BH Interview: Denver-Based Artistic Director on the Enduring 'Sensibility' of Jane Austen
Kent Thompson, Artistic Director for the Denver Center Theatre Company, understands a key to attracting audiences is mixing the old with the new.
Just look at the plethora of “jukebox” musicals rattling around stages across the country. But Thompson wanted something more for his Colorado stage, and it took some time to get it.
The result is the company’s first new, full-scale musical in 15 years. The world premiere of Jane Austen’s “Sense and Sensibility” will close out the DCTC’s 2012-2013 season. Thompson, who previously served 16 years as the Producing Artistic Director of the Alabama Shakespeare Festival, had a production like “Sense and Sensibility” in mind since arriving in Denver in 2005.
He started the company’s New Play Summit in part to find new and challenging productions, but he knew it would take time to develop something as ambitious as a full-scale musical.
“If you do anything beyond a musical review, it takes three times the resources of doing a new play,” he says. Along the way he read a dozen adaptations of Austen’s classic yarn, but the musical adapation - book and lyrics by Jeffrey Haddow and music by Neal Hampton – proved the best of the bunch. The fact that it was a musical made it all the sweeter, and allowed Thompson to fulfill his personal mission.
“I loved the lyricism of the music,” he says, and he can see the production moving on to various stages after its Denver debut.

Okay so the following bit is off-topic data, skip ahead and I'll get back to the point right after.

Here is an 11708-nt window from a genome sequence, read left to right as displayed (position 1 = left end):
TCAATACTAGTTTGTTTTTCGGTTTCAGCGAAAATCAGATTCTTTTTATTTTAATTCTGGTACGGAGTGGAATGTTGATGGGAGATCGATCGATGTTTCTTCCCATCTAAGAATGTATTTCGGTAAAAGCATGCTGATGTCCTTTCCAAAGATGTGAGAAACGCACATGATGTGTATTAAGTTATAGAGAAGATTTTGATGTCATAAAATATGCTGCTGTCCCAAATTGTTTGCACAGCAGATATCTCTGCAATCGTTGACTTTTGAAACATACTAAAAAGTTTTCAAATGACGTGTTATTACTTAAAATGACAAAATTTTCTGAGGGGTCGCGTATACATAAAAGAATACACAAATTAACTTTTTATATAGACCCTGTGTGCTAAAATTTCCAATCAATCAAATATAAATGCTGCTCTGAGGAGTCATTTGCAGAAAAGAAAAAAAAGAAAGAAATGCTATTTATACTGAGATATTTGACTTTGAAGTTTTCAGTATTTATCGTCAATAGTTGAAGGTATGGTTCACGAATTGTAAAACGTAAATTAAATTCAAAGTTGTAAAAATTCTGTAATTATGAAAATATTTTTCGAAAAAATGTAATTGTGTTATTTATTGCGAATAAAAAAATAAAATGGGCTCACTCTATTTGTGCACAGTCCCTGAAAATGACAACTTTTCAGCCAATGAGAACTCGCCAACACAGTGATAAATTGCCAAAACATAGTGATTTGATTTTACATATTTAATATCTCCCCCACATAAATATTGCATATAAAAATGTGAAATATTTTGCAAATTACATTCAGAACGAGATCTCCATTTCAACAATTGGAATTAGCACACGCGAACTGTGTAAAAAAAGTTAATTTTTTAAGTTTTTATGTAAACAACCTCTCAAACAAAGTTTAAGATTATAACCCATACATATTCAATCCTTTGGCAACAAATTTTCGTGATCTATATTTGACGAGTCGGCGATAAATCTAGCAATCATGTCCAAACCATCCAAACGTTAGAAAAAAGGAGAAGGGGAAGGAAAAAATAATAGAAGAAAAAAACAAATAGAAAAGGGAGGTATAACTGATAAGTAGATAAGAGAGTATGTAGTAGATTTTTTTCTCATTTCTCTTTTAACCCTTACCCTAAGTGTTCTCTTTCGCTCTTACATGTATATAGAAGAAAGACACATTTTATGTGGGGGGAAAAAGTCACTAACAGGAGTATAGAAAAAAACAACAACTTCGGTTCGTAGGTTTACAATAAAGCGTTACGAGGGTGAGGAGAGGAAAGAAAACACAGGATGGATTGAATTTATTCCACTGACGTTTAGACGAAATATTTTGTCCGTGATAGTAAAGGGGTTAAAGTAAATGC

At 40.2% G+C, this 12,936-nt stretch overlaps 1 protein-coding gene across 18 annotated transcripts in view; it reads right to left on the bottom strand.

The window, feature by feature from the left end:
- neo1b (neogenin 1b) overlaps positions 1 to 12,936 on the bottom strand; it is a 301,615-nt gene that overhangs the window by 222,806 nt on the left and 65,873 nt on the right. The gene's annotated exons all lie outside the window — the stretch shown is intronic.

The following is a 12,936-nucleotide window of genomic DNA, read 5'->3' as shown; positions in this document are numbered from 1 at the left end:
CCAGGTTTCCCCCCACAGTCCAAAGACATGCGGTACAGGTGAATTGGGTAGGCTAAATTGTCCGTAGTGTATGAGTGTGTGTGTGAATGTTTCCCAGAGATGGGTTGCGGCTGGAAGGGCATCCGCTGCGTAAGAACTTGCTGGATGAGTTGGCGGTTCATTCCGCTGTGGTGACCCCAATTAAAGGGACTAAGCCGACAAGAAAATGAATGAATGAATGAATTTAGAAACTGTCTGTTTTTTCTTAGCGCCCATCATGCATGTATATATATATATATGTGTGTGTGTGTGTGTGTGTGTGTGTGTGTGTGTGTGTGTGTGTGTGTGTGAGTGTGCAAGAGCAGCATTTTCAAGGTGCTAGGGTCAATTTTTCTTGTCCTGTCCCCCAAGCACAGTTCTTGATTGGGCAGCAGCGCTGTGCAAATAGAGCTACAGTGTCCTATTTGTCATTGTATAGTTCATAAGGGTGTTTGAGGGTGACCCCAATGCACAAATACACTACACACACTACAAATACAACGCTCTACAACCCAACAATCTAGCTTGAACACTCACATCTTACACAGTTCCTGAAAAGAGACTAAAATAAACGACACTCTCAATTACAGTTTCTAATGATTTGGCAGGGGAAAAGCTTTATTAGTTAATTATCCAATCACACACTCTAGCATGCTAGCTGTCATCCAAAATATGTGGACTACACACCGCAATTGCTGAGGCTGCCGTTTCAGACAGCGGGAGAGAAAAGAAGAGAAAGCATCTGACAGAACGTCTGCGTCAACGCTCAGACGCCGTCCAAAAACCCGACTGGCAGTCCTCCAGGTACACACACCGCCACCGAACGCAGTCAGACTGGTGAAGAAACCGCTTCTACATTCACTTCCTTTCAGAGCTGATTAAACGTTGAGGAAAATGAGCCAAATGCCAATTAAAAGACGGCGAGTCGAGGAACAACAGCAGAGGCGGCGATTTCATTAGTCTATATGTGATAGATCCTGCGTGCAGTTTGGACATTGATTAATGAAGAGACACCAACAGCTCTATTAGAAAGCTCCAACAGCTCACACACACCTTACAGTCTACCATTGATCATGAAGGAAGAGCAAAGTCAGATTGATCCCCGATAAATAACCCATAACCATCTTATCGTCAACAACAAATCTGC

Bringing “Sense and Sensibility” into the 21st century required a delicate touch. First, the production had to whittle down minor characters as needed. The next trick was figuring out how to “make the language work today,” he says.
“You’re kind of treading that line, making it simpler yet preserving the period romance and lushness of it,” he says. “It’s about the emotional journey of those two sisters. It’s about the highs and lows then highs again, it’s an emotional roller coaster.”
Thompson isn’t surprised to see Austen’s work in vogue – again.
“There’s certainly been a huge revival of Jane Austen. It happens about every 25 years,” he says.
Denver isn’t New York or Los Angeles, but Thompson is learning the city’s educated populace is hungry for the arts.
“The irony is, when you combine all the arts in Denver … and the surrounding communities, we do outsell the sports teams,” he says. And the Mile High City isn’t so different than other parts of the country, Thompson says. Both artists and audiences crave stories that connect to modern times, even if the stories are more than two centuries old.
"Sense & Sensibility The Musical" will run in 2013, April 5 - May 26 at the Denver Center for the Performing Arts' Stage Theatre.